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Editorial
November 13, 2018

Lessons From ARDS for Non-ARDS Research: Remembrance of Trials Past

Author Affiliations
  • 1Interdepartmental Division of Critical Care Medicine, University of Toronto, Sunnybrook Health Sciences Centre, Toronto, Ontario, Canada
  • 2Guy's and St Thomas' NHS Foundation Trust, ICU support Offices, St Thomas' Hospital, London, London, United Kingdom
  • 3Division of Infection, Immunity and Inflammation, Kings College London, United Kingdom
JAMA. 2018;320(18):1863-1865. doi:10.1001/jama.2018.14288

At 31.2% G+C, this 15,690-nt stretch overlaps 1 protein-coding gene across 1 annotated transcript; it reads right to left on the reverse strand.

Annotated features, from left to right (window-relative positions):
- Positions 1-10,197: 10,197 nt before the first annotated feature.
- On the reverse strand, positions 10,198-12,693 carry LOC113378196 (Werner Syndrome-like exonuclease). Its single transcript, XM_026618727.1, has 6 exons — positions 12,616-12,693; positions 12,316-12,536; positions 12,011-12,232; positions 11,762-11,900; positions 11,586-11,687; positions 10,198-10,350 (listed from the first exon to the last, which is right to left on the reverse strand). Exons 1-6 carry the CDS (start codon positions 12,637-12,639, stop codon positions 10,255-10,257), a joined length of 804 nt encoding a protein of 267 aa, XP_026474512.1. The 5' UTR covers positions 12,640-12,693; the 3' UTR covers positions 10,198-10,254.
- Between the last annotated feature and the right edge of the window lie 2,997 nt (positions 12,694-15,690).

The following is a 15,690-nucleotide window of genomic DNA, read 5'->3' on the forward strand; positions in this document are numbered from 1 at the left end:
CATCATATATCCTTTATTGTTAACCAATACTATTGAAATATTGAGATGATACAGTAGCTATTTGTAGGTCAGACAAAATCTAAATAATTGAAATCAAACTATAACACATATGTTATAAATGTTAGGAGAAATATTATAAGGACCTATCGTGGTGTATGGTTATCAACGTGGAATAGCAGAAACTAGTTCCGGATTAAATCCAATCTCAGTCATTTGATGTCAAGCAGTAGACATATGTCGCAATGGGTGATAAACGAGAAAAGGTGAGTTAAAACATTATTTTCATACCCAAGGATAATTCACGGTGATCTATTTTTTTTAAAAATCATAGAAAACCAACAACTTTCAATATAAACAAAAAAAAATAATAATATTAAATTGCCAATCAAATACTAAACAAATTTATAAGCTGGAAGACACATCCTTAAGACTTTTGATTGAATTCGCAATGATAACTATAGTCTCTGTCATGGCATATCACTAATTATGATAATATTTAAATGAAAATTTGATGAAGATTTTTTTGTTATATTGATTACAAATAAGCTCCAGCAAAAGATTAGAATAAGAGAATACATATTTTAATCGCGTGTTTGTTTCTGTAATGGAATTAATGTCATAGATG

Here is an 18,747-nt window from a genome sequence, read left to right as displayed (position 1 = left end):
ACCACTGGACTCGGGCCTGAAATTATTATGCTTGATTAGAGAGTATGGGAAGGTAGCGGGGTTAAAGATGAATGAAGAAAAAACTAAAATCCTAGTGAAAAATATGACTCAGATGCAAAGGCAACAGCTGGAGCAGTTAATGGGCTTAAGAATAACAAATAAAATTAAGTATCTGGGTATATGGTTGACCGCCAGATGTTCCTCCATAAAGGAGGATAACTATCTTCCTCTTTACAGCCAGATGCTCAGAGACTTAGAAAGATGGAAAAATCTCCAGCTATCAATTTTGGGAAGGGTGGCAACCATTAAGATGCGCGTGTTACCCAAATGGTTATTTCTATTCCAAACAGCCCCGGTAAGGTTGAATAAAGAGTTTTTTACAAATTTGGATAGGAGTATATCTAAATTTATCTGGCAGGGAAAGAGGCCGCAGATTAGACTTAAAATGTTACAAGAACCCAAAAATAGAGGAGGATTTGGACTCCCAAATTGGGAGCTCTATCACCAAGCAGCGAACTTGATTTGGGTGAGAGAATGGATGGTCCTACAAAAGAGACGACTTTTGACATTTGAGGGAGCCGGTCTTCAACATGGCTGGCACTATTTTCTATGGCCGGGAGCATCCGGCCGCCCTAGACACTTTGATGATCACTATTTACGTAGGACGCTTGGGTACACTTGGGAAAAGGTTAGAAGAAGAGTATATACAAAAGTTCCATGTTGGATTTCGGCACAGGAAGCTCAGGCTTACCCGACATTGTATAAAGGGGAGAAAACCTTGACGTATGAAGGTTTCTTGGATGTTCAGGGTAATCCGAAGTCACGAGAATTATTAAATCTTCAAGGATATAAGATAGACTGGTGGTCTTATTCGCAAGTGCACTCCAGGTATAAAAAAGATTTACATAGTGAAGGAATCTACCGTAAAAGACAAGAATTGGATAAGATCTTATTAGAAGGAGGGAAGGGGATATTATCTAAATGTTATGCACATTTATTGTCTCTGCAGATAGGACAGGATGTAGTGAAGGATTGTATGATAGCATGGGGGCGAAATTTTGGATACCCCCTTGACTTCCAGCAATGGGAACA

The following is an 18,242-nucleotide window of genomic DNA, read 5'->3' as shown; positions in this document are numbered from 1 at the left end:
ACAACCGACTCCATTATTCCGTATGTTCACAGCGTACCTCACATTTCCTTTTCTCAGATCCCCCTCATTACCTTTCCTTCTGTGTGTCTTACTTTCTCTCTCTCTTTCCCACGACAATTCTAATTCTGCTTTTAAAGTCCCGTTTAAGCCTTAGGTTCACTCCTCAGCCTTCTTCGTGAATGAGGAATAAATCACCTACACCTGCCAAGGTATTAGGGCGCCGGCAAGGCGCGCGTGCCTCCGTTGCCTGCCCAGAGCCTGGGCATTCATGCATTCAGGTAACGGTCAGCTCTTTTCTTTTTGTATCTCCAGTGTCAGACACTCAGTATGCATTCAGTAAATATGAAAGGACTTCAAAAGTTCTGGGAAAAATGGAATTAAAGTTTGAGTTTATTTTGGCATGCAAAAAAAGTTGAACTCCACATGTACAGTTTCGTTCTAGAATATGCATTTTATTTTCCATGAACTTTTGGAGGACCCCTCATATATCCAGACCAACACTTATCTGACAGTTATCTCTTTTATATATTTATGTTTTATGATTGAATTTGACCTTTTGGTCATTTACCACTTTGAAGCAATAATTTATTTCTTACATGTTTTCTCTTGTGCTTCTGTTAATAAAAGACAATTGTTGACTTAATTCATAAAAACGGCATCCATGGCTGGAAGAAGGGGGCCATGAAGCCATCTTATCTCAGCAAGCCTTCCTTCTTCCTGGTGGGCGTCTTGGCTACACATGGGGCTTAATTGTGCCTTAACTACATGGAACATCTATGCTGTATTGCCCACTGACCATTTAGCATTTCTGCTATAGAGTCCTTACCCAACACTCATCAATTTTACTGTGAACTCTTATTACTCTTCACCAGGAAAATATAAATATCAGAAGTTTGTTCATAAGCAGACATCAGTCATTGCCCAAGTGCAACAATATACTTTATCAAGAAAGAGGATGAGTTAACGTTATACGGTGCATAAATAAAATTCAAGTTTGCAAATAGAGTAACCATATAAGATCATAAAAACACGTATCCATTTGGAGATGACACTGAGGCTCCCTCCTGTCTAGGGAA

Perhaps the greatest bench-to-bedside success story in critical care medicine is the translation of laboratory observations of the mechanisms of ventilator-induced lung injury into successful clinical trials of strategies for mechanical ventilation in patients with acute respiratory distress syndrome (ARDS). By 1993, there was consensus that a mechanical ventilation strategy targeting low tidal volumes and plateau pressures should reduce ventilator-induced lung injury in patients with ARDS, but that there was “no proof that any of these techniques alter the outcome of ARDS patients.”1 Five trials published between 1998 and 2000 tested variations of a lung-protective strategy; 3 produced negative results and 2 produced positive results.2 The positive trials used control group interventions with larger, potentially more injurious tidal volumes and the treatment group interventions used smaller, potentially more protective tidal volumes. The debate about whether an intermediate tidal volume would have been equally effective against an injurious control group intervention, or whether tidal volume is merely a surrogate for the correct target, such as mechanical power or driving pressure to attenuate lung injury, continues to this day.3 Nevertheless, a lung-protective ventilation strategy targeting a tidal volume of 6 mL/kg per body weight (PBW) is the current consensus recommendation for patients with ARDS.4

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